Nicole has focused on bringing educational programs about natural pollinators to various schools in the Downeast area.  Taylor Weiss, a FoodCorps service member, has assisted her on several occasions.  Folkore Farm conducts a forty-five minute workshop for students from pre-K through eighth grade.  With the guidance of participating educators, each student has the opportunity to decorate a native bee house that is equipped with small holes that serve as homes for the bees.  This bee house can be erected in a school garden, local farm or in a common area such as a park.  Some of the bee houses can be seen at Bad Little Falls Park in East Machias near the waterfalls.

There is a great deal for people to learn about

native pollinators.  In the Columbia area where commercial blueberry farms are abundant, there are more than seventy species of native pollinators that are associated with the wild blueberries.  Many of these species have had dramatic declines in numbers because of habitat loss and pesticide use.  Commercial blueberry farmers have turned to managed honey bees to carry out the pollination on their fields.  In recent years the honey bees have been dying in unusually large numbers.  Scientists have explored various reasons for the colony collapses including the use of pesticides.

When Folklore Farm conducts their workshops in the local schools they are able to share information about the native pollinators in the area. An interactive pollination game is played.  , Coloring activities often take place and resources about native pollinators are shared.   The school presentations have a strong connection to where the children live since the area is so well-known for its wild blueberry production.

Folklore Farm’s Facebook page with its stunning photographs and numerous links to timely articles is an excellent educational resource. It shares a great deal of information about native bees and agricultural issues.  In one of the posts, several suggestions were given about the type of plants that people can grow to help save the native bees.

Folklore Farm has reached out to form many collaborations in the community.  They work with the Beehive Design Collective, which is an all-volunteer activist arts collective who create collaborative “anti-copyright” images for use as educational and organizing tools. A large fabric mural celebrating native bees that was created by the Beehive Design Collective has been incorporated into Folklore Farms’ educational workshops.  The drill press that they are using to make the bee boxes was lent by Village Forge of Columbia Falls.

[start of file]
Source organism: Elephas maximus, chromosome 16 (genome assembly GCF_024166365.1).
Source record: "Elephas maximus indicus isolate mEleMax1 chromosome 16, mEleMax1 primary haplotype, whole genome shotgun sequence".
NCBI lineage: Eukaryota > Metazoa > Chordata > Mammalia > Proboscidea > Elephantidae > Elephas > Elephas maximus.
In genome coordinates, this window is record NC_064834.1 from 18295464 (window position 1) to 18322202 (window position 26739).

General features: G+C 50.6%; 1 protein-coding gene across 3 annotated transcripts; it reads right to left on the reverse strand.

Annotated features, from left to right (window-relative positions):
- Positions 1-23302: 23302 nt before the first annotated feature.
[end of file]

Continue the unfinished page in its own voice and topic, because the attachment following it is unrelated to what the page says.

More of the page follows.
There has also been a collaboration with the University of Maine at Orono’s native bee team.  Other organizations working on helping native bees in the Downeast area include Washington County: One Community, Downeast Farm to School, and We Can Dig It.  Nicole was thrilled to take a native bee seminar at Eagle Hill Institute with entomologists Dr. Alison Dibble and Dr. Frank Drummond this past September. They have reached out to seniors through their Senior Share program through the Downeast Branch of the Maine Sea Coast Mission.  They are presently selling organic blueberry jam and cranberry sauce at the Machias MarketPlace and Whole Life Natural Market & Cafe.  The proceeds from the sale of these homemade items go to the Rose Gaffney school’s vegetable garden.

All the collaborations that have been formed as a result of the teamwork of Folklore Farm and Fortenberry Farm provide a great incentive for

individuals to consider bartering and land sharing arrangements.  So much of this particular profile has been about symbiotic relationships on all different levels.  There is the native bee who desires the nectar and pollen from the native plant and the plant that requires the pollination from the bee.  Nicole and Michael desired a place to live and farm and live a purposeful existence.  Peter, in turn, wished to see the land being farmed responsibly and dreamed of an educational outreach program.  A whole lot of sharing has taken place.  When Nicole heads out to the different schools to share her knowledge with the local children there is a striking similarity to the native bee on its travels that result in the enrichment of the local native plants.

Photo courtesy of Folkore Farm’s Facebook page.

Photo courtesy of Folkore Farm’s Facebook page.

Photo courtesy of Folkore Farm’s Facebook page.

Photo courtesy of Folkore Farm’s Facebook page.

             Peter Collin and Nicole DeBarber

Photo courtesy of Folkore Farm’s Facebook page.

Taylor Weiss

Michael Hayden and Nicole DeBarber